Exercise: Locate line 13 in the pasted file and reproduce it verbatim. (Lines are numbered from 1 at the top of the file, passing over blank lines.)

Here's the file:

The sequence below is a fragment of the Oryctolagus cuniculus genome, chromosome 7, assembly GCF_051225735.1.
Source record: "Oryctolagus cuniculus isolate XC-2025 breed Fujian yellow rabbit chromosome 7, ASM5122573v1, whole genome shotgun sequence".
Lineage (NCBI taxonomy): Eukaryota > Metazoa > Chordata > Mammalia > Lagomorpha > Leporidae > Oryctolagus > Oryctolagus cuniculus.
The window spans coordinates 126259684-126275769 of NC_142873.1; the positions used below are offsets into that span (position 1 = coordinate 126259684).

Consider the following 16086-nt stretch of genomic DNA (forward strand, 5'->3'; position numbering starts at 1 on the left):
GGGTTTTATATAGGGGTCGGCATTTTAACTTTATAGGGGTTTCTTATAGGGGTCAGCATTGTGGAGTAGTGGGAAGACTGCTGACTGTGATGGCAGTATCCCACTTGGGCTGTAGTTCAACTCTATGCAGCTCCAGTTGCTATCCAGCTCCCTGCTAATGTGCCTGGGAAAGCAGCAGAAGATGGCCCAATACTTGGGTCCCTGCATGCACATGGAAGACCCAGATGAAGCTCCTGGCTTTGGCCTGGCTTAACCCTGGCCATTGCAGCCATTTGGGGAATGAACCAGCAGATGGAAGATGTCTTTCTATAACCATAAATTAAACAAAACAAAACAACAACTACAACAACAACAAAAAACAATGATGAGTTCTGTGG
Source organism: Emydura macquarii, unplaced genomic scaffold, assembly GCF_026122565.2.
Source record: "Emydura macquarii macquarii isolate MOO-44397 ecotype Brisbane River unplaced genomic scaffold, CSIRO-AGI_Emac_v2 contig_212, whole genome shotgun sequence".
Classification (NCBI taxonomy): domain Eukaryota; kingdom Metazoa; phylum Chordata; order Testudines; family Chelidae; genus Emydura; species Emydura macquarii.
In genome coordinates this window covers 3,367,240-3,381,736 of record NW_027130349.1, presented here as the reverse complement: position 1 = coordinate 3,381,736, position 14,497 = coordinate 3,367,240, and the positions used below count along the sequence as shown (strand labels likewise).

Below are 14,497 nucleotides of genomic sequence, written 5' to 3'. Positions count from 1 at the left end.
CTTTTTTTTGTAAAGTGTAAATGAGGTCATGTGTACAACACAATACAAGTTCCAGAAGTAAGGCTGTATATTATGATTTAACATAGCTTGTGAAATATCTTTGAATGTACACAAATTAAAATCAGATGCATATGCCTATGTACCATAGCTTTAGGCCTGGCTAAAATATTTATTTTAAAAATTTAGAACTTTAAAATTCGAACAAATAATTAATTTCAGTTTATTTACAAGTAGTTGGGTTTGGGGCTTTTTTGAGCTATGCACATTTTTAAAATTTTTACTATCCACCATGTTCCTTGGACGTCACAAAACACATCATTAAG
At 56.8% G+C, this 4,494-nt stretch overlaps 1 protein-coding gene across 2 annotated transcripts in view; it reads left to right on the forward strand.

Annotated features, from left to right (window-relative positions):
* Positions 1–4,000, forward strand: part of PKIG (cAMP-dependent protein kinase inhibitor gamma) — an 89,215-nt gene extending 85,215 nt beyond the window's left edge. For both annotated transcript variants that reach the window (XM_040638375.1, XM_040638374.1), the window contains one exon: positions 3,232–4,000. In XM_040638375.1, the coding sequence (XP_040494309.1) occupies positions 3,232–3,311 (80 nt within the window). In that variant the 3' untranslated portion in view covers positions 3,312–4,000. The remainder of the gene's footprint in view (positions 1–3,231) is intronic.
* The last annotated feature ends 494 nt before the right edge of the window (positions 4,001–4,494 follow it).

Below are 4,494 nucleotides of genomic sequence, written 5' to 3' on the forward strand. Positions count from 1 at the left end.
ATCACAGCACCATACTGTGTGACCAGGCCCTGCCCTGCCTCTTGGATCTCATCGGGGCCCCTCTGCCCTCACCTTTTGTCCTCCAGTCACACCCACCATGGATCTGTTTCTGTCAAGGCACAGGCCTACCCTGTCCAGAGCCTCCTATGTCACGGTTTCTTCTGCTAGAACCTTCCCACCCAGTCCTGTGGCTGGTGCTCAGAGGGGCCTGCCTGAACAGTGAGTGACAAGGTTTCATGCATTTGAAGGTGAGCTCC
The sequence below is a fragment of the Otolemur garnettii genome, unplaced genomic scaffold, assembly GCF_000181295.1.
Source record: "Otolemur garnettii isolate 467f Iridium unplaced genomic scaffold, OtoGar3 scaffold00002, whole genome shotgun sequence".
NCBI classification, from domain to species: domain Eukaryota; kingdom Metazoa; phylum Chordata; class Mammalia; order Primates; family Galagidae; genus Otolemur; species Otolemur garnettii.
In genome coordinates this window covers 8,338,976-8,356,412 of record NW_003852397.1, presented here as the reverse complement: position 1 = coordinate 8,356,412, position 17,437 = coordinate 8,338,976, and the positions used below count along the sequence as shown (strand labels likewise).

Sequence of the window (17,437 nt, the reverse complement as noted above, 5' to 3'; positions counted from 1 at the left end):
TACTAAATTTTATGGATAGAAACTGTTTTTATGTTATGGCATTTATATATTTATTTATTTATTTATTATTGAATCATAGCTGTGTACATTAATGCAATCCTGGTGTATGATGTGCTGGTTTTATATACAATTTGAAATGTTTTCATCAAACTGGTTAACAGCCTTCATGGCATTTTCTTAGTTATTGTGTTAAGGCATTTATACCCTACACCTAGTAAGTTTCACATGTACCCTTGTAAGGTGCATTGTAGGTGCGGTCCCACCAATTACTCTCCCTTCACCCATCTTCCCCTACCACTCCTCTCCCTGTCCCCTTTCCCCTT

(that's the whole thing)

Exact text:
At 56.8% G+C, this 4,494-nt stretch overlaps 1 protein-coding gene across 2 annotated transcripts in view; it reads left to right on the forward strand.